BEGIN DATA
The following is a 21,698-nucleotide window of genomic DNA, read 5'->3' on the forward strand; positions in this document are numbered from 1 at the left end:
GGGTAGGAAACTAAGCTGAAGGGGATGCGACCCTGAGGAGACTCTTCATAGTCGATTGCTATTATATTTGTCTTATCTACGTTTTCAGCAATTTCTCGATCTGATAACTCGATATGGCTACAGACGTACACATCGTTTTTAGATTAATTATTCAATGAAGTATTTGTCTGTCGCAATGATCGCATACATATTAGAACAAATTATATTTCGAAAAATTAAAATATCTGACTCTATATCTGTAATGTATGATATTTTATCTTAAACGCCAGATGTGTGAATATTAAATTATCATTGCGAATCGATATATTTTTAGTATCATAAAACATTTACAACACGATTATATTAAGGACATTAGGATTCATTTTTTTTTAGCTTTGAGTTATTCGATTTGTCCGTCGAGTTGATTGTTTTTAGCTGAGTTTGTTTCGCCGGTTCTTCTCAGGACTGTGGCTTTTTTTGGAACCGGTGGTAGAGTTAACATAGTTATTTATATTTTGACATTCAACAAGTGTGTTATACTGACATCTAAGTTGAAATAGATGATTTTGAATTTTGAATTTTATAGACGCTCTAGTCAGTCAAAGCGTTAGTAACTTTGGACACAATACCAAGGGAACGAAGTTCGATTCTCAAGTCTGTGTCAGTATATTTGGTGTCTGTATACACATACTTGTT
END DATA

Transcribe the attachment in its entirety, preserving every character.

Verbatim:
The following is a 21,698-nucleotide window of genomic DNA, read 5'->3' on the forward strand; positions in this document are numbered from 1 at the left end:
GGGTAGGAAACTAAGCTGAAGGGGATGCGACCCTGAGGAGACTCTTCATAGTCGATTGCTATTATATTTGTCTTATCTACGTTTTCAGCAATTTCTCGATCTGATAACTCGATATGGCTACAGACGTACACATCGTTTTTAGATTAATTATTCAATGAAGTATTTGTCTGTCGCAATGATCGCATACATATTAGAACAAATTATATTTCGAAAAATTAAAATATCTGACTCTATATCTGTAATGTATGATATTTTATCTTAAACGCCAGATGTGTGAATATTAAATTATCATTGCGAATCGATATATTTTTAGTATCATAAAACATTTACAACACGATTATATTAAGGACATTAGGATTCATTTTTTTTTAGCTTTGAGTTATTCGATTTGTCCGTCGAGTTGATTGTTTTTAGCTGAGTTTGTTTCGCCGGTTCTTCTCAGGACTGTGGCTTTTTTTGGAACCGGTGGTAGAGTTAACATAGTTATTTATATTTTGACATTCAACAAGTGTGTTATACTGACATCTAAGTTGAAATAGATGATTTTGAATTTTGAATTTTATAGACGCTCTAGTCAGTCAAAGCGTTAGTAACTTTGGACACAATACCAAGGGAACGAAGTTCGATTCTCAAGTCTGTGTCAGTATATTTGGTGTCTGTATACACATACTTGTT